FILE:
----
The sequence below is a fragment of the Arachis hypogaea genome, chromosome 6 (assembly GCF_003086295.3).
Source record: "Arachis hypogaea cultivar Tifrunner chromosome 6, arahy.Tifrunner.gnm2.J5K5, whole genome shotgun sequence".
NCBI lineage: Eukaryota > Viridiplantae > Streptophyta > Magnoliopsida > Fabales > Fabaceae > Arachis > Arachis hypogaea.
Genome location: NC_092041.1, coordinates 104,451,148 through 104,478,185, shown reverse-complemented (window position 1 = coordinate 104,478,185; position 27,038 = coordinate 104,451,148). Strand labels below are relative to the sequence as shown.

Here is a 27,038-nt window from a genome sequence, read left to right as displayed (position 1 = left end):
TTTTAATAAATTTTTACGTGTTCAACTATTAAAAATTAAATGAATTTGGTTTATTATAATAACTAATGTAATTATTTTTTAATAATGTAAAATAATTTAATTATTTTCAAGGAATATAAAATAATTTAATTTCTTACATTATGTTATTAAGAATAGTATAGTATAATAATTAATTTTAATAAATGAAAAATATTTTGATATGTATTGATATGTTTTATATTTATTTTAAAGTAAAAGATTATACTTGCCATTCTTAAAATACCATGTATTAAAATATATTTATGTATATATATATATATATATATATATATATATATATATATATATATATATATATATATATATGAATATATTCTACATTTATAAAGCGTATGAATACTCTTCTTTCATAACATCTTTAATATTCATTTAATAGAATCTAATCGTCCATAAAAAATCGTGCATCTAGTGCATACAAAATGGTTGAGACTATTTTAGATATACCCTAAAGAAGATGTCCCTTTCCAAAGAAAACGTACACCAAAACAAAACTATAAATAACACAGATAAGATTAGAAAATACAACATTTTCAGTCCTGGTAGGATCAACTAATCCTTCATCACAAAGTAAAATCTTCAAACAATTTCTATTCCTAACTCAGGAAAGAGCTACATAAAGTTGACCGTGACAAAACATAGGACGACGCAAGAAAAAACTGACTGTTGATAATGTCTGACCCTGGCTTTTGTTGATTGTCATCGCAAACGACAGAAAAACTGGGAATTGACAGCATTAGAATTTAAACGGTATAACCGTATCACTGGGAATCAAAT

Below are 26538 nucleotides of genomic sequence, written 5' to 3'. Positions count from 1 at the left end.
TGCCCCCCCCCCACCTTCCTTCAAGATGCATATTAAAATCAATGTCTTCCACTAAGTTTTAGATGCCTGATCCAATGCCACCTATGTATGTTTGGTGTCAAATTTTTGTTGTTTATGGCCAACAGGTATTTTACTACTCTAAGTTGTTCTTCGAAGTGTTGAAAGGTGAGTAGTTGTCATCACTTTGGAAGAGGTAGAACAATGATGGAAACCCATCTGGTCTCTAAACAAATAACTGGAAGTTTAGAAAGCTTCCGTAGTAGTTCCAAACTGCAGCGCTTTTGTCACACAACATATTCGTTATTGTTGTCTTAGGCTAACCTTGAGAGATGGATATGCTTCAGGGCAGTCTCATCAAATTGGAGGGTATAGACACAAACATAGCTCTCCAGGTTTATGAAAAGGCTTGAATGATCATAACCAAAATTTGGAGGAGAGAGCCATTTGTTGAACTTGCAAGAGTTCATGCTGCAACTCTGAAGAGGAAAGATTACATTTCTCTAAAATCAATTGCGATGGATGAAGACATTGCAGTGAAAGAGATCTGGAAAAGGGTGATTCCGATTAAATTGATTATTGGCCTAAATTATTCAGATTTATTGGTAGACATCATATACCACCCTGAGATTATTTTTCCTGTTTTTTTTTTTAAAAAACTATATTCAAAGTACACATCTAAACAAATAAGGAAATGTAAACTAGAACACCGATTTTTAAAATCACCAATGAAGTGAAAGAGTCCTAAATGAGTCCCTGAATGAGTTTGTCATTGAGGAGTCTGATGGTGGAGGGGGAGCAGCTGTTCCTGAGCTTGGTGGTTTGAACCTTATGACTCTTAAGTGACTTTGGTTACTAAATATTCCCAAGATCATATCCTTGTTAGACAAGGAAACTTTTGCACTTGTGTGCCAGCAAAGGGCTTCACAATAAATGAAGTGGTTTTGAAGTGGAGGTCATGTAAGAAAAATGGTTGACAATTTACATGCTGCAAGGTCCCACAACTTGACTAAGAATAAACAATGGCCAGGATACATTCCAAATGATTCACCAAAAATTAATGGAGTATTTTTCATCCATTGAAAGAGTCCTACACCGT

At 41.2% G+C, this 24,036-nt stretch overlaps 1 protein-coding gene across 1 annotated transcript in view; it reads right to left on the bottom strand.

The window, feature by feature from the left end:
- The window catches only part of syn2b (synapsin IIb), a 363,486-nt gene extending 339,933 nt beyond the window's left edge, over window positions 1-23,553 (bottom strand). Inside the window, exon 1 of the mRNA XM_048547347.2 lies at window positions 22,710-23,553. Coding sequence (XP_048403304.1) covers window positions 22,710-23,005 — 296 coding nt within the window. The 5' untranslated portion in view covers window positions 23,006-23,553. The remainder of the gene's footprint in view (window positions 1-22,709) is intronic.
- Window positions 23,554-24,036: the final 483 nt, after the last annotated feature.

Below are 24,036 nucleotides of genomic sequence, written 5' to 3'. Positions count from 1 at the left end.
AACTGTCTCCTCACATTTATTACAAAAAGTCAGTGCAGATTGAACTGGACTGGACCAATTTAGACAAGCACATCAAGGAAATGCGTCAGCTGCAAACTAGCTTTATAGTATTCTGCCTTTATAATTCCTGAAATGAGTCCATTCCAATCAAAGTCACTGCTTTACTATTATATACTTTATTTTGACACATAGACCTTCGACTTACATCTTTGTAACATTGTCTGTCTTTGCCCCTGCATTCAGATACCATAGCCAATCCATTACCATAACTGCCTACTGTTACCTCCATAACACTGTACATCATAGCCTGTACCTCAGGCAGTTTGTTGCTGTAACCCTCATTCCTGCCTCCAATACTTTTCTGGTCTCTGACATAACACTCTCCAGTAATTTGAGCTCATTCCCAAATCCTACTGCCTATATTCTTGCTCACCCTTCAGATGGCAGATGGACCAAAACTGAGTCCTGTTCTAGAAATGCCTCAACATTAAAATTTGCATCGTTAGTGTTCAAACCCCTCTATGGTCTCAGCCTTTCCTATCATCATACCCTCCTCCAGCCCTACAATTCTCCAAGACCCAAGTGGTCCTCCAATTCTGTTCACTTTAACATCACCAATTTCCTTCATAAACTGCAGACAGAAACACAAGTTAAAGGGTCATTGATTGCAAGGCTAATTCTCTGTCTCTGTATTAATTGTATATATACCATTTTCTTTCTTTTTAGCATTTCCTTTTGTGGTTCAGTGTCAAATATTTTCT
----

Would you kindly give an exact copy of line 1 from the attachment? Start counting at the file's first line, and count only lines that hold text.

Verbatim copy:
The sequence below is a fragment of the Arachis hypogaea genome, chromosome 6 (assembly GCF_003086295.3).